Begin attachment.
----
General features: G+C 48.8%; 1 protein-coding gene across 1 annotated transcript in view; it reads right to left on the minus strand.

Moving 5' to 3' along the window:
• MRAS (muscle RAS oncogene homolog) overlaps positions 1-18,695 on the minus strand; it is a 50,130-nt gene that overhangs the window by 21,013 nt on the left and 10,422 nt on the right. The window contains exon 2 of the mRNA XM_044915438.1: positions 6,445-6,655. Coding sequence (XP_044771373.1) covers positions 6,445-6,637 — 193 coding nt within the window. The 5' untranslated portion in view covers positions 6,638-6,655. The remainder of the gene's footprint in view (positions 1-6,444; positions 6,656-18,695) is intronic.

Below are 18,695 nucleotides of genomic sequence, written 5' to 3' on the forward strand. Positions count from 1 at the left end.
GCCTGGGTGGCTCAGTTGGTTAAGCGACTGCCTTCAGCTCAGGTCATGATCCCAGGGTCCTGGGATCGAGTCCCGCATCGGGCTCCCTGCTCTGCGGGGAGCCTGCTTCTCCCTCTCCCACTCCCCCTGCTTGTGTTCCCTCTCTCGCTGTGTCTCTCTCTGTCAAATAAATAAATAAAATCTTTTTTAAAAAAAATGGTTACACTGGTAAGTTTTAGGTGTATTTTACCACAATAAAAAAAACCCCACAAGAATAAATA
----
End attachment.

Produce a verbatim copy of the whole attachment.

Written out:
General features: G+C 48.8%; 1 protein-coding gene across 1 annotated transcript in view; it reads right to left on the minus strand.

Moving 5' to 3' along the window:
• MRAS (muscle RAS oncogene homolog) overlaps positions 1-18,695 on the minus strand; it is a 50,130-nt gene that overhangs the window by 21,013 nt on the left and 10,422 nt on the right. The window contains exon 2 of the mRNA XM_044915438.1: positions 6,445-6,655. Coding sequence (XP_044771373.1) covers positions 6,445-6,637 — 193 coding nt within the window. The 5' untranslated portion in view covers positions 6,638-6,655. The remainder of the gene's footprint in view (positions 1-6,444; positions 6,656-18,695) is intronic.

Below are 18,695 nucleotides of genomic sequence, written 5' to 3' on the forward strand. Positions count from 1 at the left end.
GCCTGGGTGGCTCAGTTGGTTAAGCGACTGCCTTCAGCTCAGGTCATGATCCCAGGGTCCTGGGATCGAGTCCCGCATCGGGCTCCCTGCTCTGCGGGGAGCCTGCTTCTCCCTCTCCCACTCCCCCTGCTTGTGTTCCCTCTCTCGCTGTGTCTCTCTCTGTCAAATAAATAAATAAAATCTTTTTTAAAAAAAATGGTTACACTGGTAAGTTTTAGGTGTATTTTACCACAATAAAAAAAACCCCACAAGAATAAATA